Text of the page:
I’ll let you in on a secret. Sometimes, my family and friends will place bets on how quickly people forget the last injustice caught on camera. It’s always so tragic and graphic that everyone feels guilty looking away. But we eventually do, moving on to the next breaking news story. It’s the same cycle time and again, leading to a common cynicism about our readiness to change: outrage, followed by silence. Fortunately, silence and inaction are not the case at Global Health Council. We made a promise that we won’t stop until equity and inclusion are not just principles we tout, but standard operating procedure for how we work in global health.
Knowing there are many other stories and experiences that could help inspire collective action, I’ve been reaching out to other Black leaders in our network to get their perspectives on taking this work forward. The resulting conversations were too good not to share. That’s why GHC recently launched a new digital miniseries, #BlackVoices in Global Health.
One of these conversations featured several of my fellow Black, female peers in global health. I asked them to talk about the path that led them to their current roles. We also discussed how best to advance diversity and inclusion in our sector. In recent years, we’ve seen an increased—and much needed—focus on women leaders in global health. But we have not seen the same level of attention paid to people of color. I’ll use GHC as an example: Of the 87 organizations in our member network, only 12 are led by people of color and just five appear to have Black leaders. A greater diversity of people must have a seat at the global health table, if we really want to practice what we preach. The good news is that renewed commitments and conversations regarding diversity in global health leadership are already happening among GHC member CEOs, which will continue at our summit in November.
In another #BlackVoices conversation, I spoke with counterparts living and working outside the U.S. about power and racism in global health. Specifically, we discussed how to democratize the sector across donors and programs at international and country levels. (It’s not lost on me that this is something we need to look closely at in the U.S., as well.) Representation matters when discussions of resources and strategy are taking place. The communities most affected — largely Black and Brown people — are not calling the shots and that’s a real problem, especially when we expect them to take up or otherwise sustain initiatives developed and evaluated with little of their input. While some are changing their practices, all funders and implementers, including individual consultants and corporations, need to examine why, who, and how they engage on the ground from Day 1. In addition, they need to echo advice offered in an opening panel at GHC’s symposium last year and identify what their exit plan looks like from the beginning. We’ll be revisiting this call to action at our upcoming summit, looking specifically at U.S. policies that perpetuate top-down approaches to the detriment of long-term progress and introducing new proposals for alternative strategies in a post-pandemic world.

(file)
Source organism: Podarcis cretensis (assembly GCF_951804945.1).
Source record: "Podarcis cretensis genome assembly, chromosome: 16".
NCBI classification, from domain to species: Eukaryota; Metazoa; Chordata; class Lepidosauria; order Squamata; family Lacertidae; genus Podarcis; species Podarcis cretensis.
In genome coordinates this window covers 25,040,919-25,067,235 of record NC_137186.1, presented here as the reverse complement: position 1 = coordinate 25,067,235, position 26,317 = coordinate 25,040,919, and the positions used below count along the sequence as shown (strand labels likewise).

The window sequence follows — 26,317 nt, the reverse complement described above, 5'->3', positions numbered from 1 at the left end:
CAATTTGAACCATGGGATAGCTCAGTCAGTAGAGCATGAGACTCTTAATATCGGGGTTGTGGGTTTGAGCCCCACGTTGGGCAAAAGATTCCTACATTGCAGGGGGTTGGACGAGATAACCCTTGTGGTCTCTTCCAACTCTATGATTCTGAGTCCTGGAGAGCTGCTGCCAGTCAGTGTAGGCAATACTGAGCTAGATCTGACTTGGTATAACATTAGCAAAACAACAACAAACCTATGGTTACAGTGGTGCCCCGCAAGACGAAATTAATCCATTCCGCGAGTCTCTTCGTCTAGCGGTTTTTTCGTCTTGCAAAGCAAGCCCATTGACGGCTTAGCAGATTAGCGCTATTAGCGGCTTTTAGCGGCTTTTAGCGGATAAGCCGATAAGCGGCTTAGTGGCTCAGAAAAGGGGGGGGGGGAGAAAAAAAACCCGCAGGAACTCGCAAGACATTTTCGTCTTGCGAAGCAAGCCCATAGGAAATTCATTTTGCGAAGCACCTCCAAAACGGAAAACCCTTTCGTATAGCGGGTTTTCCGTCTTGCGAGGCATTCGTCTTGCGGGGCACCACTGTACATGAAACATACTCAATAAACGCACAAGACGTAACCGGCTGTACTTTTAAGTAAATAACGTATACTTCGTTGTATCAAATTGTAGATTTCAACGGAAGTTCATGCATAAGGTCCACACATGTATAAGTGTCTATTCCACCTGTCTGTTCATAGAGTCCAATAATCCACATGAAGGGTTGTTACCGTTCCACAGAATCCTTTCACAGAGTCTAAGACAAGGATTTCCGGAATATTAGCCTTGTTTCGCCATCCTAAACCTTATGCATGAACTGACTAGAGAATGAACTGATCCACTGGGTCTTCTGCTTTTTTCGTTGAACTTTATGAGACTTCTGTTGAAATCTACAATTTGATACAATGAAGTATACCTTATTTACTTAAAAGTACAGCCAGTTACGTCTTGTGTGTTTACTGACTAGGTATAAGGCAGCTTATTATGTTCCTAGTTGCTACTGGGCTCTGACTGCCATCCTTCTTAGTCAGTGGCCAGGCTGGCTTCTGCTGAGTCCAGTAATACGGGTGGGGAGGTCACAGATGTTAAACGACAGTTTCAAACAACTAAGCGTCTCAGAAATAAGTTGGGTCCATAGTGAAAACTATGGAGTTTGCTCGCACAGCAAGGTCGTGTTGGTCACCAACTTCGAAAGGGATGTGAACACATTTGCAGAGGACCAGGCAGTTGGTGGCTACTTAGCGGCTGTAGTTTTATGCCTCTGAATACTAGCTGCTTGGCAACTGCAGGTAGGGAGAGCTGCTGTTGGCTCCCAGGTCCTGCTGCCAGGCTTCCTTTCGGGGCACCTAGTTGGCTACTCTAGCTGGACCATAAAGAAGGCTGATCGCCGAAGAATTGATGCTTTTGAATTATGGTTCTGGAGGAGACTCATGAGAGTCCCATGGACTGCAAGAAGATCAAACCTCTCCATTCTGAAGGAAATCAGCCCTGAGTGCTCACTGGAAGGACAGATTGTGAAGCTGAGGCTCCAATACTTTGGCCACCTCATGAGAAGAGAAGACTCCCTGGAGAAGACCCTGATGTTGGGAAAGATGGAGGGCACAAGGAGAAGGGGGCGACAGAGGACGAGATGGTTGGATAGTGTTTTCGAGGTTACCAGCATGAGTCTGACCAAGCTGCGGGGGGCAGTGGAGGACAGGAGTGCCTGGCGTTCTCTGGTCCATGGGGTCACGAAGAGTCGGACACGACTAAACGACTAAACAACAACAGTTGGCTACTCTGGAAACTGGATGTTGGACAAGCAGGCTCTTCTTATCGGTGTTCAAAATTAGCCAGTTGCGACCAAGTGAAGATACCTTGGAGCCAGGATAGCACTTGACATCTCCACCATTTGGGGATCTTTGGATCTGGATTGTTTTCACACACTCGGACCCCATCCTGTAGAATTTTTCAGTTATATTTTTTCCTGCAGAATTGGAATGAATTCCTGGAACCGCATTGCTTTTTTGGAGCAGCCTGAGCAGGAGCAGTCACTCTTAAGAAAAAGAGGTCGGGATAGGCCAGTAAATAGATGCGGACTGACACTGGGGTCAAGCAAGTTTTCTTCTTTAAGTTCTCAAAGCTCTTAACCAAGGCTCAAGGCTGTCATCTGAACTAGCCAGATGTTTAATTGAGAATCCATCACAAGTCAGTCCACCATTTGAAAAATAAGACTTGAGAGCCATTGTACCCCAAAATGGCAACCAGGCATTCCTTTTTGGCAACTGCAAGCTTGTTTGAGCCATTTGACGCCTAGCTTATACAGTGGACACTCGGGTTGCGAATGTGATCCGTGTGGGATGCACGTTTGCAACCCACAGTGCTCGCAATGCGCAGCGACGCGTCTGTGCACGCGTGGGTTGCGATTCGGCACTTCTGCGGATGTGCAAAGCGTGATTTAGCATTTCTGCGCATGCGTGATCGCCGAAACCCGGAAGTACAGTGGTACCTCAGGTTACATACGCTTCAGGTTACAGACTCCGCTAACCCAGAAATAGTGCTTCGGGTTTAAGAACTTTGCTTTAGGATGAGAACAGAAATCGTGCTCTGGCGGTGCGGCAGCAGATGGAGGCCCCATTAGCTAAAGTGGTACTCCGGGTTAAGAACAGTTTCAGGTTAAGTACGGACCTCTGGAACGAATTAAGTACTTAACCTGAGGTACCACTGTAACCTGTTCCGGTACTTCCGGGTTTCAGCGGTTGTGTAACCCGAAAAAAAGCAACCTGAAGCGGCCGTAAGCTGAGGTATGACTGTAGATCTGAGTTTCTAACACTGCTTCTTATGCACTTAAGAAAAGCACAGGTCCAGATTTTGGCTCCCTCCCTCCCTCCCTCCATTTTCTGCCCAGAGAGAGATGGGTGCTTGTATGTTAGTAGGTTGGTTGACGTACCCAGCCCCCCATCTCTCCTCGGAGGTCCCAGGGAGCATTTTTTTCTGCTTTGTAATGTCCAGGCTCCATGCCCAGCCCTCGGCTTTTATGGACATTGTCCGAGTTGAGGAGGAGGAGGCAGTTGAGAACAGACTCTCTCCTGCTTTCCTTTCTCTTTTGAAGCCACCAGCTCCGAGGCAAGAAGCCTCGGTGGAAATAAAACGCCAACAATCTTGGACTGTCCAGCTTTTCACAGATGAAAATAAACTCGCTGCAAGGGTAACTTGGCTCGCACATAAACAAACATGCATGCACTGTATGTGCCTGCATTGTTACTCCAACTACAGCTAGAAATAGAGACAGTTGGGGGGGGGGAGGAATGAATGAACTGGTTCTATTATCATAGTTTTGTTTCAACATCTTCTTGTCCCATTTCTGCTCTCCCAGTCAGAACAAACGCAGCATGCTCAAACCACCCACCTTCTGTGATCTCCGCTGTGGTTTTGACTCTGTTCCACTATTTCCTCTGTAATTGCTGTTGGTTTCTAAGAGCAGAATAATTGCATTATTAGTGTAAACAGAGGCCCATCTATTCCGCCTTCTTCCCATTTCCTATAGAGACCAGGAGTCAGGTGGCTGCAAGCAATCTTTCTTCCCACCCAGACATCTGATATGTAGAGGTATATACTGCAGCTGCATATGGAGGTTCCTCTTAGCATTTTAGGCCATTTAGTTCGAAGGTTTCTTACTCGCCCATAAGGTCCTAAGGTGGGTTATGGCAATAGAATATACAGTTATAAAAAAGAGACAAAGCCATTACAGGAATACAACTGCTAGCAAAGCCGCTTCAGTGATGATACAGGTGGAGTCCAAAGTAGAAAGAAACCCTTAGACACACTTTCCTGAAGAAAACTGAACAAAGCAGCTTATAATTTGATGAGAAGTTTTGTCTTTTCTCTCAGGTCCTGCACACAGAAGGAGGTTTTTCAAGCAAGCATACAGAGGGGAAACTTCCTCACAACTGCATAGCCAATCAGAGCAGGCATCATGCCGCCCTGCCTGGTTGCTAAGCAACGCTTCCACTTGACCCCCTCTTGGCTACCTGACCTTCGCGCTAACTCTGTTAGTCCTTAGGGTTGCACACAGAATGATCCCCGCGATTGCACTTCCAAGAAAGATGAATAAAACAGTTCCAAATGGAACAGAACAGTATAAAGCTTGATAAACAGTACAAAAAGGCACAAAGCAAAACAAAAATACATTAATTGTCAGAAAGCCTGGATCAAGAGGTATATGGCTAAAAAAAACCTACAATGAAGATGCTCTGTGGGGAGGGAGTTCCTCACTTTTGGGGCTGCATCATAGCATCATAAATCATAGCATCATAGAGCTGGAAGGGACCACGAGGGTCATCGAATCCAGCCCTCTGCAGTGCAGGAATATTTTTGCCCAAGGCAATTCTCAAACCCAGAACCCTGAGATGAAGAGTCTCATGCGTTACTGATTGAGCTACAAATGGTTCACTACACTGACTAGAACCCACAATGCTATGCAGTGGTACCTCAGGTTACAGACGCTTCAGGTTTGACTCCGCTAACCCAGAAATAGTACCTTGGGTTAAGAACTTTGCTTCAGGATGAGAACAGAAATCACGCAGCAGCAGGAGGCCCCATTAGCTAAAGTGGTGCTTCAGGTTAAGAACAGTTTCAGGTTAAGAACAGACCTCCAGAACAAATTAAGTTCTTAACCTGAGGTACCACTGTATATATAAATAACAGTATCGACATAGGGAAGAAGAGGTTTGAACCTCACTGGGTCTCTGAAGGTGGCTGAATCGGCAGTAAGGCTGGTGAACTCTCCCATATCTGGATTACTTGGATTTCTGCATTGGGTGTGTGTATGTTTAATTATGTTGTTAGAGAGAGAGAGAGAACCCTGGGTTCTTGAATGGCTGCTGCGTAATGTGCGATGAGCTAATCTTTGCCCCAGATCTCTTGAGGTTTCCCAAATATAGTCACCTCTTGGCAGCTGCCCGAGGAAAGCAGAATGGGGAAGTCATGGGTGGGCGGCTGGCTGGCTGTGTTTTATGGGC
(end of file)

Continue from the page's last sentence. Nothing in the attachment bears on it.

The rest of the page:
There are more #BlackVoices where these came from, including our amazing cohort of summit advisors who have helped map out an enriching program this fall. I look forward to continuing the dialogue during our time together in November. And, if you haven’t yet signed up for our “Pandemics, Politics, and Privilege” event, I hope you will do so soon!
I am always eager to hear what you think about how GHC is doing, especially now. Please also feel free to share your ideas for how we build on the conversations we’ve started. We have talked (and talked and talked) about the many challenges we have in global health. But we also want our dialogue to be about finding solutions. In my experience, the best place to get those is right from the source, shared by people who live and breathe the reality of inequity every day. I’m ready to listen.